SOCHI, Russia -- Former U.S. Olympic figure skating coach Audrey Weisiger watched Russian veteran Evgeni Plushenko skate Sunday on the live stream on her iPad in the Washington, D.C., suburbs. Then she took a good look at his program component scores, the points that skaters are given for their skating skills, transitions, choreography and the like.
Although she has been in her sport for 50 years, and has seen it all over and over again, she still couldn't believe her eyes. Plushenko, who spent a fair amount of time standing still (to catch his breath), preening and playing to the crowd — rather than doing the intricate transitions and footwork that are expected and required in a top-notch program — had received the highest scores of all five skaters in the men's team long program.
She noticed his scores for choreography in particular: an average of 8.79 out of 10, which is quite high, bordering on the judging system's definition of "outstanding."
And then she went to Facebook.
"I need to rethink my choreography if that was the best score in choreography," she wrote.
She's not alone. At least two other people at a high level inside figure skating, who spoke with USA TODAY Sports on the condition of anonymity because of the sensitive nature of the topic, were surprised by the high component scores given to Plushenko, a terrific jumper who, at 31, with a history of back issues, won his second Olympic gold medal Sunday night and fourth Olympic medal overall.
Whether he was surprised by his component scores is unknown, but it's likely those scores encouraged him to make the decision Monday to not withdraw from the men's event this week. He had complained about back pain Sunday night and said he planned to consult his doctor.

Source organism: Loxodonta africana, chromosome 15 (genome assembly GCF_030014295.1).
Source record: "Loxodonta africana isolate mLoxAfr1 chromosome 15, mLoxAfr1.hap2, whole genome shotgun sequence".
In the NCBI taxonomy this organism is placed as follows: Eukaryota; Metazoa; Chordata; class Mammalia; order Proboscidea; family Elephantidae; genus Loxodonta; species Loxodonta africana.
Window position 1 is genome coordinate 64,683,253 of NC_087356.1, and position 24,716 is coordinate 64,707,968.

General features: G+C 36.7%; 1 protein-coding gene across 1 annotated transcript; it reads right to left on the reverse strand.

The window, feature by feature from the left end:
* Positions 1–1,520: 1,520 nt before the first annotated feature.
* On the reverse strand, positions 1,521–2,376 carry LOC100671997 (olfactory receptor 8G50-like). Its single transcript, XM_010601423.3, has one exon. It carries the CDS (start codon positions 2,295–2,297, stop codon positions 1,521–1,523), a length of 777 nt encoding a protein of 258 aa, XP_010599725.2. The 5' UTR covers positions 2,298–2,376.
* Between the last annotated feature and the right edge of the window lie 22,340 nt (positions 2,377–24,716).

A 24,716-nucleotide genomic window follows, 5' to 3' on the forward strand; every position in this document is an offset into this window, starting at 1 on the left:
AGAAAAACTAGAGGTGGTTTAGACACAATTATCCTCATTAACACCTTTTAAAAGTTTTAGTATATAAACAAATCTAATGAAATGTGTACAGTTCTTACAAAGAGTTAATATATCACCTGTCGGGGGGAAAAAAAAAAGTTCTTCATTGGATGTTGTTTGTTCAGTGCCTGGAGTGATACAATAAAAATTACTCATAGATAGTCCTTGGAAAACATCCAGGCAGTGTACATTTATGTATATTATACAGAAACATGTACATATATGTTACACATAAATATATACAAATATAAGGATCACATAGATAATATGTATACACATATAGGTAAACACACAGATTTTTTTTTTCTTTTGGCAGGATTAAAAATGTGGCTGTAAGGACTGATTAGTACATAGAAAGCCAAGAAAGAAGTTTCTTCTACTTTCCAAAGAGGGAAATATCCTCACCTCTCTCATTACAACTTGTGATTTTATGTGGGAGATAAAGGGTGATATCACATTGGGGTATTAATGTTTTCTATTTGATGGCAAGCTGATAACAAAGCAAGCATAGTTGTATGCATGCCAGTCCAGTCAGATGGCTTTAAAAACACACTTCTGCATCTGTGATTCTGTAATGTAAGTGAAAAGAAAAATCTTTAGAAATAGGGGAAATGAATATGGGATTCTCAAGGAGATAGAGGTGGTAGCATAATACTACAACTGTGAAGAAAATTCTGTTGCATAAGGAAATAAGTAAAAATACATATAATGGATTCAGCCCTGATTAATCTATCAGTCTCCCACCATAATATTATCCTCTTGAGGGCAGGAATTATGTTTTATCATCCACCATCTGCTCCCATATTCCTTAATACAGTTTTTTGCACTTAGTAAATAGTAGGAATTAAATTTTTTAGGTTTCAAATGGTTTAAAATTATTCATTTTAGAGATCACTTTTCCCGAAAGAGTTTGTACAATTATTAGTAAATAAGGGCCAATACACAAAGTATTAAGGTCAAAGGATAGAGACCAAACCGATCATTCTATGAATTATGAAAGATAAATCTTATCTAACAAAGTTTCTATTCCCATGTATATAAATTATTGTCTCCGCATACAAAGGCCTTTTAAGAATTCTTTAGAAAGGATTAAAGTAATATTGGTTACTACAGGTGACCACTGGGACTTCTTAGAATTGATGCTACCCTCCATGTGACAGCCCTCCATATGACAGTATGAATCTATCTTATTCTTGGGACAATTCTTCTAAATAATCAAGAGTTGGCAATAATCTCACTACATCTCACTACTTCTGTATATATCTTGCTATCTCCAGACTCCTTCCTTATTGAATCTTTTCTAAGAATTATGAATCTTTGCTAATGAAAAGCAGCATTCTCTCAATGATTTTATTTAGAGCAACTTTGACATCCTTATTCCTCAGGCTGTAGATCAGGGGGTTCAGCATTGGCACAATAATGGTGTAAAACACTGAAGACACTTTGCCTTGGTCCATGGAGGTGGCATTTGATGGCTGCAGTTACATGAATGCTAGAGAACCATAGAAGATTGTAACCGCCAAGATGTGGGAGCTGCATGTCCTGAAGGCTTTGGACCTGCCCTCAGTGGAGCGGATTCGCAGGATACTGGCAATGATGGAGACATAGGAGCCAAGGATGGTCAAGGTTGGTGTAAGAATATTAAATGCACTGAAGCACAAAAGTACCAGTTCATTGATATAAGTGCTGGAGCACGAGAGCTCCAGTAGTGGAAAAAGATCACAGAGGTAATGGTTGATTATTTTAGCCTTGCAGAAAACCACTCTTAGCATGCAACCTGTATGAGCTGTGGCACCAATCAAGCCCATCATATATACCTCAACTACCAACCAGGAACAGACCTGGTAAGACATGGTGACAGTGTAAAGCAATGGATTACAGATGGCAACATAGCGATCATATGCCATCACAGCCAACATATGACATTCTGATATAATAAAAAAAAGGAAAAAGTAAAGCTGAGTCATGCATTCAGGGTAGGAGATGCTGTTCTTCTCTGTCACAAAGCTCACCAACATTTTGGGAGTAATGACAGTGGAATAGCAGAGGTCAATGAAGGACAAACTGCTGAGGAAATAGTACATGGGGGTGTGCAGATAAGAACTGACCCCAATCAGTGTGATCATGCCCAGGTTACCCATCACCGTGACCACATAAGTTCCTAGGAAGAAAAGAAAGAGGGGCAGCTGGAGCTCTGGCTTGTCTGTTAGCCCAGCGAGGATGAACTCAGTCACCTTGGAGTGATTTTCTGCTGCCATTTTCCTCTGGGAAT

If he were to get those high marks again for artistry in a men's field packed with talented competitors — as opposed to the B-list skaters he mostly went up against in the team final — and perhaps be in the mix for the medals in the men's competition, it would be a stunning turn of events, and a highly controversial one.
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"I have the utmost respect for him," Weisiger, who has coached skaters from 20 different countries, said in a phone interview Monday. "How the heck did he go out there at his age and do that? And he didn't judge himself.
USP Olympics_ Figure Skating-Team Men Free Skating
Evgeni Plushenko blows kisses at the end of his free skate in team competition at the Sochi Olympics.(Photo: Robert Deutsch, USA TODAY Sports)
"But for him to get the highest score in interpretation and choreography, it's insulting to me for those who have choreographed according to the component criteria."
Nine figure skating judges give skaters program component scores in five different categories: skating skills, transitions/linking footwork/movement, performance/execution, choreography/composition and interpretation. These scores are not fluid; they are based on a set of criteria that is, ostensibly, quite rigid.
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All four skating disciplines have these five component categories. As hard as this might be to believe, Plushenko actually received a few component scores from individual judges that were equal to or higher than the component scores received by Meryl Davis and Charlie White, the gold medal-favorite ice dancers whose incomparable artistry is far superior to anything Plushenko does on the ice.
"That's ridiculous," said Weisiger, founder and president of Grassroots to Champions, a consulting company that develops young skaters.
For her, the message the Olympic judges sent when rewarding Plushenko is troublesome not just for the integrity of the competition, but for the future of the sport.
"I tell my kids all the time, 'You can't stop in your program.' And then stopping and blowing kisses and firing guns with your fingers at the audience is rewarded by the judges? How do you explain that to young skaters and their parents?"